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If I mix two shaders together, like the diffuse and glossy shaders, I understand that I can change the factor slider between 0 - 1.

diffuse and glossy

and that having 0.5 factor will show a 50% mix of blue diffuse and green glossy.

enter image description here

What isn't clear to me is what is going on when something else is plugged into the fac input, if I plug in a checker texture for example, with white and black as its two color values.

enter image description here

This now clearly seperates the two shaders based on the checker texture, I understand its doing that but how does it get away with not just supplying 0 - 1?

enter image description here

If I am only allowed to supply 0 - 1 using the slider, what is the checker doing to the factor that I can't do with my slider? Can you explain what can be plugged in to the fac input and how it differs from the user control slider.

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Using the slider will just give one value for the entire surface (or volume, now that we have volume rendering :)

Using a texture will give multiple values mapped to different locations (the depends on the texture mapping of course):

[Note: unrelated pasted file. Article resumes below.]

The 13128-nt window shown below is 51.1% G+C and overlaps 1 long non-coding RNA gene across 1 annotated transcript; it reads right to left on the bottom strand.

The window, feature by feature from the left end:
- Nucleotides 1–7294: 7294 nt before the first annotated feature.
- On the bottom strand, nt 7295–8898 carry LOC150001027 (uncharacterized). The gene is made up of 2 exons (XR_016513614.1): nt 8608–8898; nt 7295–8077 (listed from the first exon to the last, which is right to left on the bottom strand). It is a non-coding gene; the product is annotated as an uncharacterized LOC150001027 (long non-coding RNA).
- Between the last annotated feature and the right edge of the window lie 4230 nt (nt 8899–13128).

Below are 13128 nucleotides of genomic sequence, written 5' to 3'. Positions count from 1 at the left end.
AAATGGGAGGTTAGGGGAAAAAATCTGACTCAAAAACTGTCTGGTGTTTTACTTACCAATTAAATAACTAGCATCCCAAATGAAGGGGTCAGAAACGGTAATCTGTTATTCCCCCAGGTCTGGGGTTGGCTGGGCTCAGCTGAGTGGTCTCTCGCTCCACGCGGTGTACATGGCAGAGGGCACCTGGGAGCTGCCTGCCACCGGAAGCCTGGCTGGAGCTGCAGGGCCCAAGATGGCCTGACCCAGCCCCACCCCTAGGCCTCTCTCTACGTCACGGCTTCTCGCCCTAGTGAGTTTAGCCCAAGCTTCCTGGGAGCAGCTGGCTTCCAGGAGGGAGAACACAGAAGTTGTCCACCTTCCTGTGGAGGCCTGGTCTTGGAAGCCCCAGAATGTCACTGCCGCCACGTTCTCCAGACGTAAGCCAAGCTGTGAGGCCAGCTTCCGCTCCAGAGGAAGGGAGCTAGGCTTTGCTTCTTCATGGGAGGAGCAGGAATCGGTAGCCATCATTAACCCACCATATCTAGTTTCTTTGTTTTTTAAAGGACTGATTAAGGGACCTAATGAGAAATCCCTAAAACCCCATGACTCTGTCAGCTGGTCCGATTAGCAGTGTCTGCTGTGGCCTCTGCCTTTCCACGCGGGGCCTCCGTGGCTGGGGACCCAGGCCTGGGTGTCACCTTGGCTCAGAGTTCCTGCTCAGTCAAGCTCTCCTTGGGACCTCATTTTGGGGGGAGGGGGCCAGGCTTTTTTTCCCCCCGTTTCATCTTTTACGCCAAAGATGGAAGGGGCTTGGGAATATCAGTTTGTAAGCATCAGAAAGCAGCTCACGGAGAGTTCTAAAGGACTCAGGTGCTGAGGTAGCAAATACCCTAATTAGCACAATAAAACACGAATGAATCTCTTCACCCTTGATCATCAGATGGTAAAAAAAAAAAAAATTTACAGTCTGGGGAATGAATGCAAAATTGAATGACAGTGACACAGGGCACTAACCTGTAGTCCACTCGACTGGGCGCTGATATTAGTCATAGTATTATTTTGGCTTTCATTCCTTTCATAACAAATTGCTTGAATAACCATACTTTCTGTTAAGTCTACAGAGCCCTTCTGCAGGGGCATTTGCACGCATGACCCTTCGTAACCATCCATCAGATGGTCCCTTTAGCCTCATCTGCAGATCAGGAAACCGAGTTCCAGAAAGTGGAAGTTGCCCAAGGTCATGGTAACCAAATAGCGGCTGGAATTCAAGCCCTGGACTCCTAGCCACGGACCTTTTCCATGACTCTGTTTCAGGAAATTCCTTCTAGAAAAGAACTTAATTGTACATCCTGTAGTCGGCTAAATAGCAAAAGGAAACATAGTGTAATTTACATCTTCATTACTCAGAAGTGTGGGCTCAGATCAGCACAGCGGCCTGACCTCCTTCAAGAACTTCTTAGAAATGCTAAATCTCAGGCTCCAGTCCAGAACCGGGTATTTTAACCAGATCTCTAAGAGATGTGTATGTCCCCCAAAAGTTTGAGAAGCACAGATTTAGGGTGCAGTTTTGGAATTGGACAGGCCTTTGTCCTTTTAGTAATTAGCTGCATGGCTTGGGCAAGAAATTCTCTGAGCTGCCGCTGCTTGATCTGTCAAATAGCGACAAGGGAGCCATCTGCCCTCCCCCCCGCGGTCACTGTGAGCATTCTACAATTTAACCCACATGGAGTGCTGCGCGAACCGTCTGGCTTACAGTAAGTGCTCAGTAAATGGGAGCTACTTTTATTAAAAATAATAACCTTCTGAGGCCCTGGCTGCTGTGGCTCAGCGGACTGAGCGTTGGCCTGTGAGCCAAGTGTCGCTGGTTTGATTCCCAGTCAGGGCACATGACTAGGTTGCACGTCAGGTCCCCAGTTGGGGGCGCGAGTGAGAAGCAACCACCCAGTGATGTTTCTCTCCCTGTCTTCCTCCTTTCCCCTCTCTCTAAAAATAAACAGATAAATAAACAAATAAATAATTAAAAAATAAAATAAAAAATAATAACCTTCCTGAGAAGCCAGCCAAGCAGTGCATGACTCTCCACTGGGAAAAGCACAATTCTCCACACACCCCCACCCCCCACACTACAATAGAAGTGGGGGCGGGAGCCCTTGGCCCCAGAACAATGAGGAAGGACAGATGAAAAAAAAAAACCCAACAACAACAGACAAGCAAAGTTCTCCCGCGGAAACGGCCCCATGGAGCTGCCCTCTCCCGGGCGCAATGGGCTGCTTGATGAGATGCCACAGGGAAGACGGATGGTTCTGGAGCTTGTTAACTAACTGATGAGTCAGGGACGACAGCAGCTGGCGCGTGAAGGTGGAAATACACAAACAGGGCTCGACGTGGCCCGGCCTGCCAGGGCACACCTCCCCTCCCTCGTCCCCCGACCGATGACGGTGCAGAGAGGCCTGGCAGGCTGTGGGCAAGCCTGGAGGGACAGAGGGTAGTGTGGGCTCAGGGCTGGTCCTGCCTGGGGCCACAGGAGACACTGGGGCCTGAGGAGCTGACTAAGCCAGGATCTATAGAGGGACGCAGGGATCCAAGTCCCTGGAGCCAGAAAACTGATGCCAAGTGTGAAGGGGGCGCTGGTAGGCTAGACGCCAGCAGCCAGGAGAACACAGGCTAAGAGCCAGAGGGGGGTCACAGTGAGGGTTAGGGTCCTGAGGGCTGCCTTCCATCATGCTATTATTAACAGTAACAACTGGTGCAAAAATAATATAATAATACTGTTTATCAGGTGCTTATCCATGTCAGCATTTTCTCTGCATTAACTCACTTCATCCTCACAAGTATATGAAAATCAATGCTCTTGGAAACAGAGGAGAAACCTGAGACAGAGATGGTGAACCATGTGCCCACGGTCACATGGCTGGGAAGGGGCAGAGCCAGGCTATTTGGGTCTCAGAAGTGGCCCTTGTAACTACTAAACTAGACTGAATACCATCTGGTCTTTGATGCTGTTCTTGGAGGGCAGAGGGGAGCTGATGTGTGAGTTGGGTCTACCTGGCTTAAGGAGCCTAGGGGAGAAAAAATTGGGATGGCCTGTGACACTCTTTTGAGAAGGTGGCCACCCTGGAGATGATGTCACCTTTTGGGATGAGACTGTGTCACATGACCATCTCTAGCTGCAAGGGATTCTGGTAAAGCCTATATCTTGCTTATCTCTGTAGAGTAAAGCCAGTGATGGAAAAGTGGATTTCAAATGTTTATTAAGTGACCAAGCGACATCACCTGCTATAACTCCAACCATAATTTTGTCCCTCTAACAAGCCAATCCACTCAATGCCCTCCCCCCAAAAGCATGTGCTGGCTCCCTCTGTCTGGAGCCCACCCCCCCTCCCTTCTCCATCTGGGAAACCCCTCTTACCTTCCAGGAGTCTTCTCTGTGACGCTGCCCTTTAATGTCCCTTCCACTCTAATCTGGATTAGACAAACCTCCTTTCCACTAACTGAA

enter image description here

Basically the texture is supplying a value between 0-1 per ray.

Think of it this way: Each "light ray" cast from the camera by cycles that hits your object will test to see if the mix shader is resulting in shader 1 or shader 2. If the texture controlling the factor is black (0) where the ray hit, it will bounce off the diffuse part of the shader. If it is white (1) where the ray hit, it will bounce off the glossy part of the shader.

So, you can use anything which results in a value (which is pretty much anything). However that's not to say that everything will give a meaningful or useful result.

Note that even if the factor is somewhere between 0-1, the ray will only sample one shader at a time (if you are using the progressive integrator), but with many rays sampling the same point it will converge to a pixel which is a mix between the two shaders.

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  • $\begingroup$ So when I set the control to 0.5, that is for every single ray? But the checker texture controls 0 - 1 for every pixel of its generated texture? $\endgroup$ – Neil May 21 '14 at 21:08
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    $\begingroup$ Exactly. Using the slider is like using a solid color. $\endgroup$ – gandalf3 May 21 '14 at 21:13
  • $\begingroup$ The checker texture is sampled for each pixel on the screen, and each sampling might give a different result. Different pixels on the screen are going to "see" different parts of the checker texture, giving different factors. $\endgroup$ – R. Navega Jun 20 '17 at 8:23

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